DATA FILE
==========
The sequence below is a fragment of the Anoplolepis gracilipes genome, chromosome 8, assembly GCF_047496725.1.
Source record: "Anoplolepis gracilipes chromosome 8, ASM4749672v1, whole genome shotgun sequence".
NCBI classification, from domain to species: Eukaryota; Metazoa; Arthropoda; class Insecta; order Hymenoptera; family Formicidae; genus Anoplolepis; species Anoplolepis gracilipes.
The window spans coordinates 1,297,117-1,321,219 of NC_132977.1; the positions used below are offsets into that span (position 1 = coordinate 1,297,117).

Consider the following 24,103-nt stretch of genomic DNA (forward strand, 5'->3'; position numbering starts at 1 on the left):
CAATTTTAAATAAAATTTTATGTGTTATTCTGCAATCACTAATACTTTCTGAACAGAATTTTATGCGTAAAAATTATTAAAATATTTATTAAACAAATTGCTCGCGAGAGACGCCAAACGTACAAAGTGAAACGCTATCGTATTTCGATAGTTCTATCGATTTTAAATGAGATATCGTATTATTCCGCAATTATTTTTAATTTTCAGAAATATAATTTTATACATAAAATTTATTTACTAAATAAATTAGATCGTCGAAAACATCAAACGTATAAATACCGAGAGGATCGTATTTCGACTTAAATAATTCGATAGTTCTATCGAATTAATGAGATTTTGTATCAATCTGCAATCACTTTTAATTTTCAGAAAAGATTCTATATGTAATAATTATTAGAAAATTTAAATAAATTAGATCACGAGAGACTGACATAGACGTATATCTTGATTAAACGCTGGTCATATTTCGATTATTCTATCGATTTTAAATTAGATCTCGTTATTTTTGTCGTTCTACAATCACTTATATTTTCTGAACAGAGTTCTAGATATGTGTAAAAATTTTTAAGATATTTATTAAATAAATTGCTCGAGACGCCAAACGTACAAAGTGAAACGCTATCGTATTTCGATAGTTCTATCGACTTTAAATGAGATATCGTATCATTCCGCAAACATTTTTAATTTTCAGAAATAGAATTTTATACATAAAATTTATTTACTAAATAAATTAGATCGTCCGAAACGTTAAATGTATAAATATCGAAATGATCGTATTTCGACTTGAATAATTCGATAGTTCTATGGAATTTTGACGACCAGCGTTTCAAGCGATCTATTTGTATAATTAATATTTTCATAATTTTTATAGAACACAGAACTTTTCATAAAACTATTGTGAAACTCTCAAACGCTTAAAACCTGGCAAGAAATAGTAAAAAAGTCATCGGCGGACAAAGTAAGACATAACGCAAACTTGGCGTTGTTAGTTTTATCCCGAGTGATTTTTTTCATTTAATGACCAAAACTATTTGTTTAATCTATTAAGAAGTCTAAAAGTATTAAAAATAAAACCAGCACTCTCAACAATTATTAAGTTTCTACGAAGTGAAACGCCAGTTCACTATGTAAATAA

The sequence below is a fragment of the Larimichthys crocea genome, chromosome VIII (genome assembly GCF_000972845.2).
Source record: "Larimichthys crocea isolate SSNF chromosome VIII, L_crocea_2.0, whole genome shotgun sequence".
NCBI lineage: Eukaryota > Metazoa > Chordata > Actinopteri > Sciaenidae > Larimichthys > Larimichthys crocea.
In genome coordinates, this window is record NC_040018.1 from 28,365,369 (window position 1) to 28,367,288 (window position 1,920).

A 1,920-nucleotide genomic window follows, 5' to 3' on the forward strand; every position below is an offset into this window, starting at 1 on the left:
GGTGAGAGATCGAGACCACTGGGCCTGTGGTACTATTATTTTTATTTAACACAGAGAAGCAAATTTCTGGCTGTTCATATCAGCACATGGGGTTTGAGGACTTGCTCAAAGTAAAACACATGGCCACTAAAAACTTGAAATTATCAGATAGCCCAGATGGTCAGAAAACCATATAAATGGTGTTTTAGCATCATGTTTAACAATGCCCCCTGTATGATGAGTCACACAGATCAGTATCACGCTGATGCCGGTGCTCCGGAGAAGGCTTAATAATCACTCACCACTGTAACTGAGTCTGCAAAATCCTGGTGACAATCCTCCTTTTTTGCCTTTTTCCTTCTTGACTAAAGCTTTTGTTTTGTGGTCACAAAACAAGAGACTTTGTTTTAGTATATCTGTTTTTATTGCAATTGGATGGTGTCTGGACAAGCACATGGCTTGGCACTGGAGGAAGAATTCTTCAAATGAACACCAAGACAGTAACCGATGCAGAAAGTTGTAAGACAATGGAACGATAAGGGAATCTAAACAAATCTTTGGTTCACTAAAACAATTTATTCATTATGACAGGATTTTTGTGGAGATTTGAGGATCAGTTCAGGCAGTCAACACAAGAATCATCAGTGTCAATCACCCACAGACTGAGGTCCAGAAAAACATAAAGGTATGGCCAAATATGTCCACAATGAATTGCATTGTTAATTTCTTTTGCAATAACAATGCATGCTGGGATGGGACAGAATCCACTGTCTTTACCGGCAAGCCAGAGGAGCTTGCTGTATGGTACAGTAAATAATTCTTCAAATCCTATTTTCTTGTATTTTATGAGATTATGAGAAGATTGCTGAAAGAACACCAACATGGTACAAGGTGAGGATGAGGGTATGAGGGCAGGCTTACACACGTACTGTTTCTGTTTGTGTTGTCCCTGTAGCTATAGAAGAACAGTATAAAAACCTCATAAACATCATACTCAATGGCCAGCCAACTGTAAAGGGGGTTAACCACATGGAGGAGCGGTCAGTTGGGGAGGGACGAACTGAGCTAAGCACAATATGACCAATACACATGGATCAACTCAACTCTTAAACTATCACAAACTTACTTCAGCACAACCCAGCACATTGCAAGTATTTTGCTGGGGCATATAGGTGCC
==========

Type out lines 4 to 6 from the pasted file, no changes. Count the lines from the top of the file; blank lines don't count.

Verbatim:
The window spans coordinates 1,297,117-1,321,219 of NC_132977.1; the positions used below are offsets into that span (position 1 = coordinate 1,297,117).

Consider the following 24,103-nt stretch of genomic DNA (forward strand, 5'->3'; position numbering starts at 1 on the left):
CAATTTTAAATAAAATTTTATGTGTTATTCTGCAATCACTAATACTTTCTGAACAGAATTTTATGCGTAAAAATTATTAAAATATTTATTAAACAAATTGCTCGCGAGAGACGCCAAACGTACAAAGTGAAACGCTATCGTATTTCGATAGTTCTATCGATTTTAAATGAGATATCGTATTATTCCGCAATTATTTTTAATTTTCAGAAATATAATTTTATACATAAAATTTATTTACTAAATAAATTAGATCGTCGAAAACATCAAACGTATAAATACCGAGAGGATCGTATTTCGACTTAAATAATTCGATAGTTCTATCGAATTAATGAGATTTTGTATCAATCTGCAATCACTTTTAATTTTCAGAAAAGATTCTATATGTAATAATTATTAGAAAATTTAAATAAATTAGATCACGAGAGACTGACATAGACGTATATCTTGATTAAACGCTGGTCATATTTCGATTATTCTATCGATTTTAAATTAGATCTCGTTATTTTTGTCGTTCTACAATCACTTATATTTTCTGAACAGAGTTCTAGATATGTGTAAAAATTTTTAAGATATTTATTAAATAAATTGCTCGAGACGCCAAACGTACAAAGTGAAACGCTATCGTATTTCGATAGTTCTATCGACTTTAAATGAGATATCGTATCATTCCGCAAACATTTTTAATTTTCAGAAATAGAATTTTATACATAAAATTTATTTACTAAATAAATTAGATCGTCCGAAACGTTAAATGTATAAATATCGAAATGATCGTATTTCGACTTGAATAATTCGATAGTTCTATGGAATTTTGACGACCAGCGTTTCAAGCGATCTATTTGTATAATTAATATTTTCATAATTTTTATAGAACACAGAACTTTTCATAAAACTATTGTGAAACTCTCAAACGCTTAAAACCTGGCAAGAAATAGTAAAAAAGTCATCGGCGGACAAAGTAAGACATAACGCAAACTTGGCGTTGTTAGTTTTATCCCGAGTGATTTTTTTCATTTAATGACCAAAACTATTTGTTTAATCTATTAAGAAGTCTAAAAGTATTAAAAATAAAACCAGCACTCTCAACAATTATTAAGTTTCTACGAAGTGAAACGCCAGTTCACTATGTAAATAA